Social Policy, Social Work and Social Justice Theses

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This collection is made up of doctoral and master theses by research, which have been received in accordance with university regulations.

For more information, please visit the UCD Library Theses Information guide.


Recent Submissions

Now showing 1 - 3 of 3
  • Publication
    Collaborative Governance and Youth Work Policy: A study of Youth Work Committee dynamics, actions and local policy impacts
    (University College Dublin. School of Social Policy, Social Work and Social Justice, 2023)
    Collaborative governance theories are well debated, however the current body of knowledge identifies the evaluation of collaborative governance settings as problematic, with calls for research into this perceived gap in the literature. Currently, data is needed to understand the policy impacts and performance of collaborative actions. Youth Work Committees (YWC) can be viewed as a mode of collaborative governance, and they are an appropriate site to make both theoretical and practical contributions to the literature. The thesis study assesses the impact of collaborative governance in YWCs in the improvement of policy outcomes for young people in Ireland. The aim of the thesis study is to begin with a problem, and answer two questions to greater understand stakeholder perspectives of collaborative governance: How YWCs in Ireland function? (RQ1); and, How stakeholders perceive the relationship between YWC collaboration dynamics, YWC actions and policy impacts? (RQ2) The research methodology is interpretivist in orientation. While the secondary research engages with collaborative governance literature and YWC materials, the primary research explores perceptions of how YWC stakeholders work together effectively in youth work policy implementation. Data from a cross-section of their experiences were gathered from sixteen digital interviews, offering views of the relationships between the concepts being examined. Thematic analysis was first used to identify key patterns in the interview data. The conceptual framework was then employed to further operationalise, analyse and interpret this qualitative data, as adapted from Emerson et al.’s 2012 Integrative Framework. Based on the findings, answering the two RQs adds new understanding and insights into what facilitates YWC functioning and efficacy. Youth work governance in Ireland has undergone a significant period of intense change since the early 2000s, and the thesis study contributes to a better understanding of how changing governance has been viewed and experienced by stakeholders on the ground. These findings are based on the themes that emerged from the interview data: (i) understanding the structure and dynamics of YWCs; (ii) hearing and acting on the voices of young people; and (iii) the concept of power in such a collaborative governance setting. In conclusion, the thesis study makes both theoretical and practical contributions that address the gap identified in the literature. It informs the debate on collaborative governance process, performance, and enabling factors. Collaboration dynamics enable actions that are likely to effect change in response to intended policy outcomes. From a youth work practice perspective, the thesis study also contributes to an understanding of how collaborative governance in YWCs enhances the effective oversight of limited resources, to deliver actions, and to achieve identifiable outcomes. Therefore, the thesis study concludes that when certain factors are present in collaborative governance settings, their actions produce policy impacts.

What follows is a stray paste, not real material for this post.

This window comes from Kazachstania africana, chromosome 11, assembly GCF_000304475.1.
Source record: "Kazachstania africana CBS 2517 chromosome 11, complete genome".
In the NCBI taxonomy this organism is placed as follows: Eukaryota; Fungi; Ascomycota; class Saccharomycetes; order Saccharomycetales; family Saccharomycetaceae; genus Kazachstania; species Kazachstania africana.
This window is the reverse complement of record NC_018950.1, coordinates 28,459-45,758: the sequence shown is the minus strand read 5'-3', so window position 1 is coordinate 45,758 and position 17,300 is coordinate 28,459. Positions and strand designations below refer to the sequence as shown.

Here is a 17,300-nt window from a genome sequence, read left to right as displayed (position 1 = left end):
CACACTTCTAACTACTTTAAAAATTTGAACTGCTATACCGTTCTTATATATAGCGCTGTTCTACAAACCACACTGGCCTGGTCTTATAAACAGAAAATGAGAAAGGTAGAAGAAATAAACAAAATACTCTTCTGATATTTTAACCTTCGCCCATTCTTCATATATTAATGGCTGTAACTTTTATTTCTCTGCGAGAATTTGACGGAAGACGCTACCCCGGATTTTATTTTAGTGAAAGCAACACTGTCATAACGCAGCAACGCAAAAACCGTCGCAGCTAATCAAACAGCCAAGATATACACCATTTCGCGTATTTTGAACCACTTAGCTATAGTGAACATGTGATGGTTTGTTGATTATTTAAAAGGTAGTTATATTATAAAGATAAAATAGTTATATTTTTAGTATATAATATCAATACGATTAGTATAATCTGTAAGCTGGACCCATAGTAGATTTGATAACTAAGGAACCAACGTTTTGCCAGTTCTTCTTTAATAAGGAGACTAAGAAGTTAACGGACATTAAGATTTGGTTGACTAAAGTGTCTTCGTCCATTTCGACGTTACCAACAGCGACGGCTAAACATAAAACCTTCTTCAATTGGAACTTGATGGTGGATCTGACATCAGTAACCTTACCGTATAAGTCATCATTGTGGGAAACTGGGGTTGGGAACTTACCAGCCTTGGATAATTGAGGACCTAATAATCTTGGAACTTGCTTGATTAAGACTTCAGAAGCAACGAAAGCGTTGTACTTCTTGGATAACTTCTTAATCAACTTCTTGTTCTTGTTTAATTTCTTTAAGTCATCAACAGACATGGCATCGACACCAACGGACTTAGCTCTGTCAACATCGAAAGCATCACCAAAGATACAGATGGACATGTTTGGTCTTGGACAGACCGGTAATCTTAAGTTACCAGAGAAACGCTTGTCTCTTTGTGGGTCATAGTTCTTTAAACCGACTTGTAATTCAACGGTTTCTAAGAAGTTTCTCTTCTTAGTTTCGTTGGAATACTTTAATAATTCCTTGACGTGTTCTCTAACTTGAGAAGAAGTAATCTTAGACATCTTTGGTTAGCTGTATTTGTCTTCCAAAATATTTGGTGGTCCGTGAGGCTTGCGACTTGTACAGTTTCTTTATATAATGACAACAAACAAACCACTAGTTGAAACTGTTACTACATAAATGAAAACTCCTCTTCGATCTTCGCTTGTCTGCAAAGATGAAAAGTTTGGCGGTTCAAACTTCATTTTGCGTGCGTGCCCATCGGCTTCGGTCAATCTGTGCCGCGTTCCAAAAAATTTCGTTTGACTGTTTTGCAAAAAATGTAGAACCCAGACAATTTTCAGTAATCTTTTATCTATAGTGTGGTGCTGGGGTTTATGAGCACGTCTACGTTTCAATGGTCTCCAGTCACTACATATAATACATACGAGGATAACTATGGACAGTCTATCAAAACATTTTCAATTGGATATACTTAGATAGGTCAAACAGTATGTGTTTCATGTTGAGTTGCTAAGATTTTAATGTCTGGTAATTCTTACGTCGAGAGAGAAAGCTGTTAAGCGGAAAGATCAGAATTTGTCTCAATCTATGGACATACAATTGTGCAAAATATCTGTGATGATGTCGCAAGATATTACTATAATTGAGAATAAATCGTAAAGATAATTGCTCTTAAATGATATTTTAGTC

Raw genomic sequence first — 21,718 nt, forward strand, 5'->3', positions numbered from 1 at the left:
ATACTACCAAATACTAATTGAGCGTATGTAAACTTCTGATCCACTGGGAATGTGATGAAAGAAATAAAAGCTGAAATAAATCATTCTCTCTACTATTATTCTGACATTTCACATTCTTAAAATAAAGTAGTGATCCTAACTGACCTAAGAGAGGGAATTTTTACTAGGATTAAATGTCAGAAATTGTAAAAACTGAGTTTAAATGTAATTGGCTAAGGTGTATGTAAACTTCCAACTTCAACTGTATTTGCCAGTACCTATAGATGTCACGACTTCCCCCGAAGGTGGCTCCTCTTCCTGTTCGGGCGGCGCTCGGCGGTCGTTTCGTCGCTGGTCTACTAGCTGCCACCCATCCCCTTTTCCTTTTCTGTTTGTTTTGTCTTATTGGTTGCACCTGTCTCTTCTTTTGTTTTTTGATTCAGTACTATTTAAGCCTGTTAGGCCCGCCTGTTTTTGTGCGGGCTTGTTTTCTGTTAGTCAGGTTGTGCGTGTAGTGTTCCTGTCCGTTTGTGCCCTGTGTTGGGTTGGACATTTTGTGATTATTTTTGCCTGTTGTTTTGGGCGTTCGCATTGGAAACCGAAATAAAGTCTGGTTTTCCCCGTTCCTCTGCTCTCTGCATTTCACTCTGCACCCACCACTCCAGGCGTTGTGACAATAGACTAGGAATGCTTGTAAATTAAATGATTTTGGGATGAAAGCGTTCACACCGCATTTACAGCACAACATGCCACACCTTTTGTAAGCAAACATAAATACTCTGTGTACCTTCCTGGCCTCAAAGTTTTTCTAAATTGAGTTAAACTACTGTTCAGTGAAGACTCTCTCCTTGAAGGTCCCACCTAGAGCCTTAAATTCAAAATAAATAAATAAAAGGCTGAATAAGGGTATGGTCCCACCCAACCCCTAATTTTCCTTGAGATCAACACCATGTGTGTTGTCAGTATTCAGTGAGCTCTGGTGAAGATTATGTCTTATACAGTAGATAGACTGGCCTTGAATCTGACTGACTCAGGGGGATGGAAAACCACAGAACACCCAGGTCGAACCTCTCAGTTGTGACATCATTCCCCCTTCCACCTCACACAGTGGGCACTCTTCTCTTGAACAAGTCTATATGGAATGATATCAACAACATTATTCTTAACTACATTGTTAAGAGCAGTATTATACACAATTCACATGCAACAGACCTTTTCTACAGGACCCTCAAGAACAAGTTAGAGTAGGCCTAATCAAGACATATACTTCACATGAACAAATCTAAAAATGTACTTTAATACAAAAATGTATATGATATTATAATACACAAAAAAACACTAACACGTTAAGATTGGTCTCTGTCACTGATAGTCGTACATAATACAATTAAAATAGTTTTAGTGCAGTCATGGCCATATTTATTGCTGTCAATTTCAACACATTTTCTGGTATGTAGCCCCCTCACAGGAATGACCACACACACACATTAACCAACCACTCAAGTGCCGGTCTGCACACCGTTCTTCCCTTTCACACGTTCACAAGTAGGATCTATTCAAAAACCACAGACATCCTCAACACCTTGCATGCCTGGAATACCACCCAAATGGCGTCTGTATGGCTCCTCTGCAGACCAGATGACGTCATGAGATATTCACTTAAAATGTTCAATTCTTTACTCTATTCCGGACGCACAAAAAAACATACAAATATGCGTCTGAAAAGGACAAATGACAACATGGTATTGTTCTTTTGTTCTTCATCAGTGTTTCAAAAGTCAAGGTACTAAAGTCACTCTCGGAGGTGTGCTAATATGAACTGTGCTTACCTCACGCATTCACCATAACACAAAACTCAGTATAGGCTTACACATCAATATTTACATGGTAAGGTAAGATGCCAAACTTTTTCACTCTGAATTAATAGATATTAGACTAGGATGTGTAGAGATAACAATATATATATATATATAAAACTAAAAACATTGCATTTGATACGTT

• Publication
    An Algorithmic Theory of the Policy Process